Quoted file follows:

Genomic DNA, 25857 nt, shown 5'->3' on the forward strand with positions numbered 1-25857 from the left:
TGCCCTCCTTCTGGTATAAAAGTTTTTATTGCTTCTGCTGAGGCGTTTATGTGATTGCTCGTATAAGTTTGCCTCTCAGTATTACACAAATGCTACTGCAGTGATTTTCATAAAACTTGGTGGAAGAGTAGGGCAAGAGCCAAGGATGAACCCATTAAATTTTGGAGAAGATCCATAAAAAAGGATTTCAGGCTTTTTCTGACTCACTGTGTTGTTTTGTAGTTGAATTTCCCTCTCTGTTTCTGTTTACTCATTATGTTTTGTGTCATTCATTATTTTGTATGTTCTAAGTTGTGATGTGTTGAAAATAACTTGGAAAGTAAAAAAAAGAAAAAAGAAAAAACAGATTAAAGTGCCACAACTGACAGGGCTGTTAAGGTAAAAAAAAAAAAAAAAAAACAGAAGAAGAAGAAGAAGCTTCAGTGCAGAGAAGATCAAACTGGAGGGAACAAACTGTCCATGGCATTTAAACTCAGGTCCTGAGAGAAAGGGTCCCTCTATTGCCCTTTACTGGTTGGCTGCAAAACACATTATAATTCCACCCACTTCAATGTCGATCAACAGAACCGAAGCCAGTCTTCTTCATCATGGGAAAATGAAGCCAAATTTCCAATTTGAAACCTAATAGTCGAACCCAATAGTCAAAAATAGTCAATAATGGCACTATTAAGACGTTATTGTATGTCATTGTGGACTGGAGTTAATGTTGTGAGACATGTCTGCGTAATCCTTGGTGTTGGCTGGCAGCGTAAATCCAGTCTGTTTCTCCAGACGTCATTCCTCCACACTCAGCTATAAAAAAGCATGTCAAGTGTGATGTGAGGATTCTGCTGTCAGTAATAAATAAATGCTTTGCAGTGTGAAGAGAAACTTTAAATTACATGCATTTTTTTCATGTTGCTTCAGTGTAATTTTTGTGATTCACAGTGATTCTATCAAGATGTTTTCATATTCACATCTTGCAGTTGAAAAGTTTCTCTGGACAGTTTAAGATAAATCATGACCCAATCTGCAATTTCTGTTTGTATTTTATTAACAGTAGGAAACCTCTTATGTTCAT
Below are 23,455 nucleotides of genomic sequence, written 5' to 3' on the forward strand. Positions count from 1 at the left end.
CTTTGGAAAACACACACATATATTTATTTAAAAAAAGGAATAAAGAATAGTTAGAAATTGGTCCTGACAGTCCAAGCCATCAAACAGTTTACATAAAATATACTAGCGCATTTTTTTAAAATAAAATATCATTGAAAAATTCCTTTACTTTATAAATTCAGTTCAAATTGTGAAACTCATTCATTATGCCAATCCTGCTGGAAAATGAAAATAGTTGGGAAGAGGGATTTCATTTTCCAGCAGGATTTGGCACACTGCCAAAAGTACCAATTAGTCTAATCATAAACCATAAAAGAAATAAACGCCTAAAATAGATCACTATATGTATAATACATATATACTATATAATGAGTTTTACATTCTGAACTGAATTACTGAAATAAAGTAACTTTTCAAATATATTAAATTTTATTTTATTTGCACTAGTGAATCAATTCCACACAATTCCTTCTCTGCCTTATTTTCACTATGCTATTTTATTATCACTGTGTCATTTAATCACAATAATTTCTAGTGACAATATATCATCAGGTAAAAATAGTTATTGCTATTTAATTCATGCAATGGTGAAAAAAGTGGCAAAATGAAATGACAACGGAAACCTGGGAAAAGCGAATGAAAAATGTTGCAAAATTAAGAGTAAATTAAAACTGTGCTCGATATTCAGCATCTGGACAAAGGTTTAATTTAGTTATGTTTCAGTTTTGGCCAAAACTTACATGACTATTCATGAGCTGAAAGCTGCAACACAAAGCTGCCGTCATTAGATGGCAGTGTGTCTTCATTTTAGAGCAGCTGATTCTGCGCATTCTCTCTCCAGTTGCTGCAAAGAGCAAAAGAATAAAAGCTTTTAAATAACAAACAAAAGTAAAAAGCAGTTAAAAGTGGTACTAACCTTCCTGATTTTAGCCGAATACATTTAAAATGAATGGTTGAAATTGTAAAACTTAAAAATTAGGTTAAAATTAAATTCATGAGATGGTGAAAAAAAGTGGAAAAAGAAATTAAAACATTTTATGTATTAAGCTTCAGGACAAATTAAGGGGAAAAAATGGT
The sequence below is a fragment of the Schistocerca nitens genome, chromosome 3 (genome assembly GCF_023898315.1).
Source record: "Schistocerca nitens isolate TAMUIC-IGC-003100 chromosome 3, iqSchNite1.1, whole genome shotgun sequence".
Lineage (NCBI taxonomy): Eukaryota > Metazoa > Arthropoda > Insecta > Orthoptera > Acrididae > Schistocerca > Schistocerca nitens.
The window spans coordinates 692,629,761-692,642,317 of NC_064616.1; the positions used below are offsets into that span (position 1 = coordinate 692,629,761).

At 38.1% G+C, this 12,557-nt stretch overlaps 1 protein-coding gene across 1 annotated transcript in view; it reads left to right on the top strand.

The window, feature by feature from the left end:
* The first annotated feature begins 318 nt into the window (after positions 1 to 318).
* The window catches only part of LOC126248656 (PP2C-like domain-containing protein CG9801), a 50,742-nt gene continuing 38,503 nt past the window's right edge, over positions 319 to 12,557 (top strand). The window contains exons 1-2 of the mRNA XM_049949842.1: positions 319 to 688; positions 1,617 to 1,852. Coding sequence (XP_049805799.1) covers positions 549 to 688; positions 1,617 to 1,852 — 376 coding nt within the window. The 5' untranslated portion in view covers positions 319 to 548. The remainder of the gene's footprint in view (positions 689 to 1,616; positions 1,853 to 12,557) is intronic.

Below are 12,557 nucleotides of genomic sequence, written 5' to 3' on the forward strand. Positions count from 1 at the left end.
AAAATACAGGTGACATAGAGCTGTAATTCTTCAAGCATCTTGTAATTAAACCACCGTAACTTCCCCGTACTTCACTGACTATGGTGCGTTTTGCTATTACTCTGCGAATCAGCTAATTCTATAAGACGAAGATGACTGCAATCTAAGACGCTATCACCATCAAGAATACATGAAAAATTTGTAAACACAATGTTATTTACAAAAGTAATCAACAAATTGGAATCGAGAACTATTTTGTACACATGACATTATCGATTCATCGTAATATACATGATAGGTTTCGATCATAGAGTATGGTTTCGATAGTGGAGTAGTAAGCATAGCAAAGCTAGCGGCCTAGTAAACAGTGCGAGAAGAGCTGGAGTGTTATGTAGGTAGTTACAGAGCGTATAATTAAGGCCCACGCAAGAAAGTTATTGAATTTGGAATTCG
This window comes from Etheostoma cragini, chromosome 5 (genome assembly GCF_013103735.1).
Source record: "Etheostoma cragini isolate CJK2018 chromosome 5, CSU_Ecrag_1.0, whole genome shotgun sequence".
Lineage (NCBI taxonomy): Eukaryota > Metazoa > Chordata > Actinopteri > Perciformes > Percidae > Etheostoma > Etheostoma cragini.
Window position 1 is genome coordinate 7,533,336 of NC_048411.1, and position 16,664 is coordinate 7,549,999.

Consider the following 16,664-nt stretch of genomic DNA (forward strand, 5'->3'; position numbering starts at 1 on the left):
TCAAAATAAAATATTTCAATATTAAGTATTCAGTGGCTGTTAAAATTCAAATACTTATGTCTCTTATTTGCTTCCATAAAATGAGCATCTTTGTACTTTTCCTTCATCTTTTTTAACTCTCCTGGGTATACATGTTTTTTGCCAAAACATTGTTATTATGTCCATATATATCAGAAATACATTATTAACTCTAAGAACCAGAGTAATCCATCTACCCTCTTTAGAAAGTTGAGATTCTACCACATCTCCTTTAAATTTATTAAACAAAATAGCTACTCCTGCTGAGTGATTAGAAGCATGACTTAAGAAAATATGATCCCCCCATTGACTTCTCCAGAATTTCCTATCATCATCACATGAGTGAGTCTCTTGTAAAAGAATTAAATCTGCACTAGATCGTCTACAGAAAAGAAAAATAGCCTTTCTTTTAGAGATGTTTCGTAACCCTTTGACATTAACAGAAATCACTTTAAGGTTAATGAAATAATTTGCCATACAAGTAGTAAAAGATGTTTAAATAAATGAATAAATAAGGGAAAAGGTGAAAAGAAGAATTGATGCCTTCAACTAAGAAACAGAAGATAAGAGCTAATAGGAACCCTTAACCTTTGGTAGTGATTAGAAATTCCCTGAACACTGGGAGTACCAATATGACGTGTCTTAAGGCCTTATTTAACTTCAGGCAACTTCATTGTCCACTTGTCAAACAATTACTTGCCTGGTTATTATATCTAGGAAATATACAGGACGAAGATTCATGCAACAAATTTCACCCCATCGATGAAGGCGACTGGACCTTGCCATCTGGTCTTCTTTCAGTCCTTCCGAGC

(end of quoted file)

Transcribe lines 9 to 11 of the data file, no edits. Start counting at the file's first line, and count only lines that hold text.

At 38.1% G+C, this 12,557-nt stretch overlaps 1 protein-coding gene across 1 annotated transcript in view; it reads left to right on the top strand.

The window, feature by feature from the left end:
* The first annotated feature begins 318 nt into the window (after positions 1 to 318).